Once the lawn crew moves on, I hear the sparrows twittering to each other as they flit around the bushes. They are the busiest little bees this early in the morning, as it is too early for the actual bees. They will come near to me if I stand still, but even just a turn of my head sends them clamoring back to the safety of the redbuds. My spot is mostly grassy, but there are a few lilac bushes (in full bloom), a few redbud trees (mostly free of their buds now and just leafy green), and a few oak trees sporting some wasp galls. I notice that one of the redbud trees has green flagging ribbon tied to one branch, and two of the oak trees and a lilac bush have yellow flags planted at their bases. I wonder what these flags mean – perhaps the oak trees are under observation for their galls, although I see nothing unusual about the lilac bush and redbud tree that are also flagged.
As I biked in, I flushed a few rabbits from the path, but I see none in my area throughout the observation. I do see a hawk, being harried out of the golf course by a gull that repeatedly divebombs the hawk, even after it has fled to the orchard. The hawk forages for a bit in the orchard until the gull leaves and then makes his way back over the golf course. I see him going back and forth between the two, suggesting his hunting is easier in the managed landscapes than in the overgrown cover of the buffer. No wonder the bunnies and the sparrows like it here.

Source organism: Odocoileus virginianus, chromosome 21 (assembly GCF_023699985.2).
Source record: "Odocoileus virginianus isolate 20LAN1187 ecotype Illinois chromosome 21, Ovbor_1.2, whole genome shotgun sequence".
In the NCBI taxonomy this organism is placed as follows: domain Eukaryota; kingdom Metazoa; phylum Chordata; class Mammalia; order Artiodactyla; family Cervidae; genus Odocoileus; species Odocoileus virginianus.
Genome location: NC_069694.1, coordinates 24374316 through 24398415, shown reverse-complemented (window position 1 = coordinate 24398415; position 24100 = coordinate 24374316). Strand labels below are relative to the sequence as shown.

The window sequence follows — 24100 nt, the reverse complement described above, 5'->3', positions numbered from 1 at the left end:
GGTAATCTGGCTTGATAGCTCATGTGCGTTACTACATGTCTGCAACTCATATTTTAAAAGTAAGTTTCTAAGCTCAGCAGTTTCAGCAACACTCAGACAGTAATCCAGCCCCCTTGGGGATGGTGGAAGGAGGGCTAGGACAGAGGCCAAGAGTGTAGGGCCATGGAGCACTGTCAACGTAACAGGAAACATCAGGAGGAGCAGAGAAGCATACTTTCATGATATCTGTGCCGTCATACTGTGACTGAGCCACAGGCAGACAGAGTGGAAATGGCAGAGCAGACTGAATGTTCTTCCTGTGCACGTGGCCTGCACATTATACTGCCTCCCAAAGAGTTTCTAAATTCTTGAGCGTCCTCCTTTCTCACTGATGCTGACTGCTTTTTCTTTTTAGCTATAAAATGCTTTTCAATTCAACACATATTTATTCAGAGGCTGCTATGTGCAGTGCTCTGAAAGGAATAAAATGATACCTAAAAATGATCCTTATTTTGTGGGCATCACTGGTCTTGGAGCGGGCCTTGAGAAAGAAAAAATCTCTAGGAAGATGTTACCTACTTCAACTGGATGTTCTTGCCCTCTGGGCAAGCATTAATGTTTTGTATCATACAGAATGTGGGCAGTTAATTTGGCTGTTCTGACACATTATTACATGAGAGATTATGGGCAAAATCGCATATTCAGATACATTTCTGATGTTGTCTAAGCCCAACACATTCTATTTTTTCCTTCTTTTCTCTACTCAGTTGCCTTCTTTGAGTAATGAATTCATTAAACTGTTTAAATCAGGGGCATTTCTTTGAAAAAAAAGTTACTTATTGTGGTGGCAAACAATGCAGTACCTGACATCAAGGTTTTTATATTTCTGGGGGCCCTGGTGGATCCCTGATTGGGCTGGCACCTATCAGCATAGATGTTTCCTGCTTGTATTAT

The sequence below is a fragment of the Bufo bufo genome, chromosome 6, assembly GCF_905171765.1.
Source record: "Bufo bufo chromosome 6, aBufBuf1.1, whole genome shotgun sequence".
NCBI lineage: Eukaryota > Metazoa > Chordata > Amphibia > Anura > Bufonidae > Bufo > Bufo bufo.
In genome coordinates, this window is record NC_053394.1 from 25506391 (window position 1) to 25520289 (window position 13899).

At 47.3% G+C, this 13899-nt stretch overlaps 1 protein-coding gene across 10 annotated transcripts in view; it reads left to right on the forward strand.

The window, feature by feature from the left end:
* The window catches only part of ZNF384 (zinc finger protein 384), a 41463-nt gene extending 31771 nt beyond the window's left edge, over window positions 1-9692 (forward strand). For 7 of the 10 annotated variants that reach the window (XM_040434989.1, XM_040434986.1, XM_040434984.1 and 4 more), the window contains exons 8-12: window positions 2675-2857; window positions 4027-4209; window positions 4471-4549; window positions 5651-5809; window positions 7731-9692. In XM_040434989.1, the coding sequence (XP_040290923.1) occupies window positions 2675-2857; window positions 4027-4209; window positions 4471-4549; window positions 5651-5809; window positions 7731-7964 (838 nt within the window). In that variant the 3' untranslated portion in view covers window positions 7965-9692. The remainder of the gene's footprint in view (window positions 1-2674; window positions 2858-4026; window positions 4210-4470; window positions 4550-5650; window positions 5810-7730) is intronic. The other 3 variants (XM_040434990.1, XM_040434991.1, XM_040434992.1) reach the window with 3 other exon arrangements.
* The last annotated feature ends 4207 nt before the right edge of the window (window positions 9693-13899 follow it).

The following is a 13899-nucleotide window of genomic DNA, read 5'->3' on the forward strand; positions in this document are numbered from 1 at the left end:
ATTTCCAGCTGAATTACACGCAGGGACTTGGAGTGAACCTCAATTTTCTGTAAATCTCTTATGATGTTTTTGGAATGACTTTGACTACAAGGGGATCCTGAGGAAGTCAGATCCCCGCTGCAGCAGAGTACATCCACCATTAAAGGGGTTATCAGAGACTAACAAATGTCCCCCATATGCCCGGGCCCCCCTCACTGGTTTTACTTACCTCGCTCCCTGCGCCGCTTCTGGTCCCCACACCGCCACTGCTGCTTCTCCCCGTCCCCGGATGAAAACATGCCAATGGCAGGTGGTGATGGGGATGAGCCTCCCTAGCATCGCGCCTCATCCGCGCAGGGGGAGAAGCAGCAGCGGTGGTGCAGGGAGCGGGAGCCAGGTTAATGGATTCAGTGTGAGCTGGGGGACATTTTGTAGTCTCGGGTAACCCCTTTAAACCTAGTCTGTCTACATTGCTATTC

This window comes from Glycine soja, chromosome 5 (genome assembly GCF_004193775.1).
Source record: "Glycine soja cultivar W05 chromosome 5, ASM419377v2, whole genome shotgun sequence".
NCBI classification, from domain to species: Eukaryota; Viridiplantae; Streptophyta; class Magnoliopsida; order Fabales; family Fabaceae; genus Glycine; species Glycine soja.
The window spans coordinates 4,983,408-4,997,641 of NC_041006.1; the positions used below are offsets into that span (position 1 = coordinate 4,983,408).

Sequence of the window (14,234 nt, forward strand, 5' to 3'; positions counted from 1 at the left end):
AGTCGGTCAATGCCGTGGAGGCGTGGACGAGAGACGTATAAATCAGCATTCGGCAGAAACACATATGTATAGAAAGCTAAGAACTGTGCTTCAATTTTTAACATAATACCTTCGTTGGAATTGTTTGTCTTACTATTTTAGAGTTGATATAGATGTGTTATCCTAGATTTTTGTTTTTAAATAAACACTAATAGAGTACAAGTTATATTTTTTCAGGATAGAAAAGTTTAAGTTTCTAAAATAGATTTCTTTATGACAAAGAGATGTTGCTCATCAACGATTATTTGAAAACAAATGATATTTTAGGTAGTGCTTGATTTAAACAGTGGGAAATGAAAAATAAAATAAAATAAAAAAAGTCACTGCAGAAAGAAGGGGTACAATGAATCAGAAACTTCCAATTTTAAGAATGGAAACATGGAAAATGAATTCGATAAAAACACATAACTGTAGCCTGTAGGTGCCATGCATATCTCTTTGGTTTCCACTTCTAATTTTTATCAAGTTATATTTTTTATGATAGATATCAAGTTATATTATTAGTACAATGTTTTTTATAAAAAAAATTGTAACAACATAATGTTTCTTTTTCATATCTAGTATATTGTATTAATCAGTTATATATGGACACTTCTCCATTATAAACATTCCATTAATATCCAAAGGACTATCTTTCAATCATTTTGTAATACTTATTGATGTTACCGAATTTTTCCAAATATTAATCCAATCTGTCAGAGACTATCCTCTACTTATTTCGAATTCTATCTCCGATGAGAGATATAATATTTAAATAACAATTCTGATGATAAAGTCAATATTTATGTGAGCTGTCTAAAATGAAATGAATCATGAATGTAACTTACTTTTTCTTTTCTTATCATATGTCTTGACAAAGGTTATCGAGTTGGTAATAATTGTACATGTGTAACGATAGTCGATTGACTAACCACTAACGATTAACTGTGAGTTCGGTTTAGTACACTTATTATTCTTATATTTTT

Most of the people I see along the path come after the sun has just risen, a little before 7 am. They all say good morning, and one woman stops to chat about the weather. I wonder what they think of my presence here – I know how odd I must look. Given my cruiser bicycle, my thermos of coffee, my bulky double sweatpants (the outer pair of which are my husband’s plaid flannel sleep pants), and my note taking, I am clearly not here for exercise as they all are. Every person I see is white, and I wonder if they would smile and greet me if, instead of a 30-something white woman in oversize sweatpants and hoodie loitering about a back section of the path, I was a black teenager doing the exact same thing. To my knowledge, Davis is a safe town for everyone, but I wonder anyway. I am reminded of an essay by Evelyn White titled Black Women and the Wilderness, in which she fears the danger of being in the wild – not the fear of accidents or wild animals, but the fear of other humans and what they might do when you are out alone in the wilderness. I feel safe in this corner of the buffer, alone with the sparrows, as I have felt safe in most natural places all my life, and I wonder how much of that feeling is the privilege of being white.